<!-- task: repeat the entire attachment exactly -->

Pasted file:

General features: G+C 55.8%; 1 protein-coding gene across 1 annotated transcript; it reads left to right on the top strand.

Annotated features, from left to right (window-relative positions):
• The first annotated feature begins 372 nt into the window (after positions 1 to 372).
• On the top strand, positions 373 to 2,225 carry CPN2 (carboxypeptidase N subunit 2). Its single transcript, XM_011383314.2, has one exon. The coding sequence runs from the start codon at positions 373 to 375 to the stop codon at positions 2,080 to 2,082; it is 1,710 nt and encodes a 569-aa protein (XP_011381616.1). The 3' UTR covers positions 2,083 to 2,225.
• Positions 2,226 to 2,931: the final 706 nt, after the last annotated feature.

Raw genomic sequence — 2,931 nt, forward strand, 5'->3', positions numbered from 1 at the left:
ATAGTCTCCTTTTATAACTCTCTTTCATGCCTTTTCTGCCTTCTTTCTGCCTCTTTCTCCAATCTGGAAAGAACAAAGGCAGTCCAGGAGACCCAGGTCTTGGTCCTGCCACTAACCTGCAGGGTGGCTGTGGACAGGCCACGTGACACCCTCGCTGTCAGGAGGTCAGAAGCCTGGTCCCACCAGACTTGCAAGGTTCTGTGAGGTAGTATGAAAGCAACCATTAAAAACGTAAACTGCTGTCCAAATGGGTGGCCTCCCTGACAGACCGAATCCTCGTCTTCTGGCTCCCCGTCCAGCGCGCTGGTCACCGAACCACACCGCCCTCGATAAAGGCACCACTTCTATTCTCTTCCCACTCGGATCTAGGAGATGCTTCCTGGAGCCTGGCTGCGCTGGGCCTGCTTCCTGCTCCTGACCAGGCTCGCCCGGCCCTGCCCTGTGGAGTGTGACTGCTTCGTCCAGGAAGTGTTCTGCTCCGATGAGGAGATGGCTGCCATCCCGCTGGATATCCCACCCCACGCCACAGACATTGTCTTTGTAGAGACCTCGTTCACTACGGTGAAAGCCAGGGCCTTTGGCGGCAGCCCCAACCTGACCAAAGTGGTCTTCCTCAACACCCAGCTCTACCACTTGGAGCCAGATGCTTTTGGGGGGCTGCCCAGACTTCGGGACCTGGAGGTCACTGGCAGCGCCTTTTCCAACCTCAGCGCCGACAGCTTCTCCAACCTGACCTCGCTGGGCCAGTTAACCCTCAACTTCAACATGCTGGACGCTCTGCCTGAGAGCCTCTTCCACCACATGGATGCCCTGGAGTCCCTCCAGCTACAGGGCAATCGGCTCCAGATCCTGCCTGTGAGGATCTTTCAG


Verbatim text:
General features: G+C 55.8%; 1 protein-coding gene across 1 annotated transcript; it reads left to right on the top strand.

Annotated features, from left to right (window-relative positions):
• The first annotated feature begins 372 nt into the window (after positions 1 to 372).
• On the top strand, positions 373 to 2,225 carry CPN2 (carboxypeptidase N subunit 2). Its single transcript, XM_011383314.2, has one exon. The coding sequence runs from the start codon at positions 373 to 375 to the stop codon at positions 2,080 to 2,082; it is 1,710 nt and encodes a 569-aa protein (XP_011381616.1). The 3' UTR covers positions 2,083 to 2,225.
• Positions 2,226 to 2,931: the final 706 nt, after the last annotated feature.

Raw genomic sequence — 2,931 nt, forward strand, 5'->3', positions numbered from 1 at the left:
ATAGTCTCCTTTTATAACTCTCTTTCATGCCTTTTCTGCCTTCTTTCTGCCTCTTTCTCCAATCTGGAAAGAACAAAGGCAGTCCAGGAGACCCAGGTCTTGGTCCTGCCACTAACCTGCAGGGTGGCTGTGGACAGGCCACGTGACACCCTCGCTGTCAGGAGGTCAGAAGCCTGGTCCCACCAGACTTGCAAGGTTCTGTGAGGTAGTATGAAAGCAACCATTAAAAACGTAAACTGCTGTCCAAATGGGTGGCCTCCCTGACAGACCGAATCCTCGTCTTCTGGCTCCCCGTCCAGCGCGCTGGTCACCGAACCACACCGCCCTCGATAAAGGCACCACTTCTATTCTCTTCCCACTCGGATCTAGGAGATGCTTCCTGGAGCCTGGCTGCGCTGGGCCTGCTTCCTGCTCCTGACCAGGCTCGCCCGGCCCTGCCCTGTGGAGTGTGACTGCTTCGTCCAGGAAGTGTTCTGCTCCGATGAGGAGATGGCTGCCATCCCGCTGGATATCCCACCCCACGCCACAGACATTGTCTTTGTAGAGACCTCGTTCACTACGGTGAAAGCCAGGGCCTTTGGCGGCAGCCCCAACCTGACCAAAGTGGTCTTCCTCAACACCCAGCTCTACCACTTGGAGCCAGATGCTTTTGGGGGGCTGCCCAGACTTCGGGACCTGGAGGTCACTGGCAGCGCCTTTTCCAACCTCAGCGCCGACAGCTTCTCCAACCTGACCTCGCTGGGCCAGTTAACCCTCAACTTCAACATGCTGGACGCTCTGCCTGAGAGCCTCTTCCACCACATGGATGCCCTGGAGTCCCTCCAGCTACAGGGCAATCGGCTCCAGATCCTGCCTGTGAGGATCTTTCAG